Who Am I?
Rounding the corner towards two years in Nevada, I have noticed a couple things.
1) Most people don’t observe the fashion rules of the seasons. White is worn year-round and shorts are a sartorial staple. Additionally, “rhinestone”-studded flip-flops qualify as formal wear.
2) I like working with graduate students, undergrads and colleagues. I have a crop of eager, funny, somewhat daunted, but certainly curious grad students. They like 20th century American material culture, and I like teaching it to them.
In Spring 2012, my “Clothing and American Culture” class (H. 492/787) learned of the social, cultural, and economic trends that shaped—and shape—fashion trends. We talked about turn-of-the-century golfwear, gussets, and the difficulty of defining “sportswear.” We’ve read “real” fashion history—the kind of scholarship that is much more than the story of a garment.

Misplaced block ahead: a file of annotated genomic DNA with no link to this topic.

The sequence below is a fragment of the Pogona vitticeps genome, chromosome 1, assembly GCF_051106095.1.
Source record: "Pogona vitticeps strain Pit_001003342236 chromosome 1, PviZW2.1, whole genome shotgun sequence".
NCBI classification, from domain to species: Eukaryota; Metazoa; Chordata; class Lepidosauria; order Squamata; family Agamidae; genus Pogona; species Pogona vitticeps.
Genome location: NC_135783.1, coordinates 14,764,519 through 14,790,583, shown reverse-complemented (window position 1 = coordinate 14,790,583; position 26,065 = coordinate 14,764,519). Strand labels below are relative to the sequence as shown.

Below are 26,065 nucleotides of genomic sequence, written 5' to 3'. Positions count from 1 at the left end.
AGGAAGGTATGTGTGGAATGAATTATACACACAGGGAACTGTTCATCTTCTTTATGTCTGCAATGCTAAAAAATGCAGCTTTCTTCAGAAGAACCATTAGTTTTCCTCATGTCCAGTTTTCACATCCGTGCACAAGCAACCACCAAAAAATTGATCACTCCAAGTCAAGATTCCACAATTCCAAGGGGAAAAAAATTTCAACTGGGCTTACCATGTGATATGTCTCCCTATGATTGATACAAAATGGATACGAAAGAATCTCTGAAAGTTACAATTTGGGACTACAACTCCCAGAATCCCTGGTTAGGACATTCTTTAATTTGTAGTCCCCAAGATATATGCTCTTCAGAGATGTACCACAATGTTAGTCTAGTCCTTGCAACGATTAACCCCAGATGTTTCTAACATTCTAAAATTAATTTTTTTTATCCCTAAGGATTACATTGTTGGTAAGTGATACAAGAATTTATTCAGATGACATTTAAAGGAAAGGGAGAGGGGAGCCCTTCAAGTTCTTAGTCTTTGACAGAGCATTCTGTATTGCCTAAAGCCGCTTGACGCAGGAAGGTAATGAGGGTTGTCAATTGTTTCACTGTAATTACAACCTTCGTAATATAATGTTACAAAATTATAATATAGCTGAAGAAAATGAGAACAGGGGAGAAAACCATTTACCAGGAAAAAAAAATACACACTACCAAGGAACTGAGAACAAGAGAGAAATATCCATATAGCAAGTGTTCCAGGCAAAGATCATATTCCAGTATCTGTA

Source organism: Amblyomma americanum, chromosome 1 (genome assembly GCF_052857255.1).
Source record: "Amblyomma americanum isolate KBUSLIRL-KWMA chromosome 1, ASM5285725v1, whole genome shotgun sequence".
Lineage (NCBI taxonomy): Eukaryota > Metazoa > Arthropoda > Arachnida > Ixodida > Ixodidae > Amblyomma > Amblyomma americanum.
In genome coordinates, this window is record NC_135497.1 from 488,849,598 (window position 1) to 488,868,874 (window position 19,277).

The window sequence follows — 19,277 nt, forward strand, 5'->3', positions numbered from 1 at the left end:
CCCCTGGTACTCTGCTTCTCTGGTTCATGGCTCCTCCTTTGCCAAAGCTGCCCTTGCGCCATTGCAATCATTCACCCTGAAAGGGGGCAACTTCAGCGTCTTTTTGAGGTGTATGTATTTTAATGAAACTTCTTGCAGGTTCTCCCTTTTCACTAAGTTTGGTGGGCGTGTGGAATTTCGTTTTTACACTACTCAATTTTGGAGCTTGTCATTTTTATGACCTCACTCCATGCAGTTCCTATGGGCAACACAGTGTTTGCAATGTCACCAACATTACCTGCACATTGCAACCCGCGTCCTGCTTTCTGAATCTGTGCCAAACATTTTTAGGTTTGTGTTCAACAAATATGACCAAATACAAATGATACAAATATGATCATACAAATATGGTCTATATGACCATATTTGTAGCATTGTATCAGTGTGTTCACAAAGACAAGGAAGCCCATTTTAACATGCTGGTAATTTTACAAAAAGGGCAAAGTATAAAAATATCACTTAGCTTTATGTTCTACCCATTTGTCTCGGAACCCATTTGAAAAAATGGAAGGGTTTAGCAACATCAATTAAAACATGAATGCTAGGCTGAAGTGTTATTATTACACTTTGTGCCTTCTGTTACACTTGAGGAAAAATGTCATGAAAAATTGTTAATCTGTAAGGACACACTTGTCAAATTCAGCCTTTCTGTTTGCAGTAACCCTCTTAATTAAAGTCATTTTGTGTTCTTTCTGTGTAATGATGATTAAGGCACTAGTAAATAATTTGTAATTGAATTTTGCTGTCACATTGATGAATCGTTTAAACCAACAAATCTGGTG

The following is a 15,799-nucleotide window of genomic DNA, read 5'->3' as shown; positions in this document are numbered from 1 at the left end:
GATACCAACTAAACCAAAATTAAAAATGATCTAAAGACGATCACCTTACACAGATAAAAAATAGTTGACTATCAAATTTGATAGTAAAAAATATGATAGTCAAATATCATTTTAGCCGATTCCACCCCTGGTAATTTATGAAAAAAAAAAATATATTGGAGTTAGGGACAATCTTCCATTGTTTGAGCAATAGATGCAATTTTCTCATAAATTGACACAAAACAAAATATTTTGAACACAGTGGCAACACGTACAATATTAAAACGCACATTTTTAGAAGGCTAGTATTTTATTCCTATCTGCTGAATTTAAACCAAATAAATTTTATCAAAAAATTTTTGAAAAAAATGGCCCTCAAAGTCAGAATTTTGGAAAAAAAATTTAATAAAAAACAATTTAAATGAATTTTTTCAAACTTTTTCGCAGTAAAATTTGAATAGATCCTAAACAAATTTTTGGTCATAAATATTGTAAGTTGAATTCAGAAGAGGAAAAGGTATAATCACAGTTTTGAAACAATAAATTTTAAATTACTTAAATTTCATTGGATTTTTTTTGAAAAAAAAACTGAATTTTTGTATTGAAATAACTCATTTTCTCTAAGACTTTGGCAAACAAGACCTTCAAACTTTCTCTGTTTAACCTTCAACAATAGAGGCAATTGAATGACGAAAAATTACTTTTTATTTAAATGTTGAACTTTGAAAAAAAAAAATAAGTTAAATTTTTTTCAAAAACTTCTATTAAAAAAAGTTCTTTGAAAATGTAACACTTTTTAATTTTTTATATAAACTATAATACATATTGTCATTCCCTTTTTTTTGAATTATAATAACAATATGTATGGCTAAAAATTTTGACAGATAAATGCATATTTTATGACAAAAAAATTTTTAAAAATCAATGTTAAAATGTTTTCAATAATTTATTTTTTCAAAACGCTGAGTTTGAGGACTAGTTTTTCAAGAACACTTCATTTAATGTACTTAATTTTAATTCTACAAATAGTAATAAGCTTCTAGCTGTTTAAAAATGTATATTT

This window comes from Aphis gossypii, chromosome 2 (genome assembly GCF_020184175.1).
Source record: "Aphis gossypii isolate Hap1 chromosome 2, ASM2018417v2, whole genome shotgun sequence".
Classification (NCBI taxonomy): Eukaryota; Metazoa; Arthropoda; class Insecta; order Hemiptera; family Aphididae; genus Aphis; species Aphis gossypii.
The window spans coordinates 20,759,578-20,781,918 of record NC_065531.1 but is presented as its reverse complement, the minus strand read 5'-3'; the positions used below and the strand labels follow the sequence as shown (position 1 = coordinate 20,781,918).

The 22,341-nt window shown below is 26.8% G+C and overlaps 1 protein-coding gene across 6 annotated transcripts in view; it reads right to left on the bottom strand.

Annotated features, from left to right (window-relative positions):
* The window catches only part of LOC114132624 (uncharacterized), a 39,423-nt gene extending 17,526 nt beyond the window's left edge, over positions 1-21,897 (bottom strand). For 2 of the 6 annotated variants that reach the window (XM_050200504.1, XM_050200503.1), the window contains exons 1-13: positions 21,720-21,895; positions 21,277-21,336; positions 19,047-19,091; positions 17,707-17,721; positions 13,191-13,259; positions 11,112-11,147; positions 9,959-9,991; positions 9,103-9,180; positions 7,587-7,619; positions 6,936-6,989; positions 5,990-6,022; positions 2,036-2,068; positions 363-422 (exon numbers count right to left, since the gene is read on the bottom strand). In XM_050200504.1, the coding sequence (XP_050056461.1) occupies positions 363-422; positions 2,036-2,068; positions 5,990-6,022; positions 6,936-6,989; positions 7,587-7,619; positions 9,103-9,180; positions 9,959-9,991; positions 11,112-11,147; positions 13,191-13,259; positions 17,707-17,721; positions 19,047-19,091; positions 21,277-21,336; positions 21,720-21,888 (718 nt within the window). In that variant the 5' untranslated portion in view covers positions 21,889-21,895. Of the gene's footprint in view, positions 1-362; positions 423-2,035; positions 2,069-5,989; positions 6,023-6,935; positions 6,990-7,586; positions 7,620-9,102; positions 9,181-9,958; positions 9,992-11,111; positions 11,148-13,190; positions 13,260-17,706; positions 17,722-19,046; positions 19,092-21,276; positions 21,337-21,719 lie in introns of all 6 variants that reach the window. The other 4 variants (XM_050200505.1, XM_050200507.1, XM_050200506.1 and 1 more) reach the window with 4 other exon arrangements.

I’ve lectured and I’ve shown. We took trips to the rhinestone (no quotation marks there) infused Liberace collection and the incredible archive of rock ’n’ roll history assembled at the Hard Rock Hotel by Warrick Stone.
The students researched in archives around the city and region. Their topics ranged from the over-the-top costumes worn for Helldorado Days to the business practices of Susie Cheesecheese, the place to shop in Vegas in the 70s. Frequented by Cher, Charro and Stevie Nicks, the shop is named for a character in a Frank Zappa song and gets a mention in <em> Casino </em> by the avid shopper played by Sharron Stone. I would die for that chinchilla coat. Oh yeah, the furrier is local, and a genius.
And it’s a good thing they did the work. This research served as the basis for Vegas Style an exhibition curated, installed, marketed and promoted by students in my Methods of Public History class (H. 750).
Vegas Style opened in November 2012 and runs through June at the Nevada State Museum Las Vegas.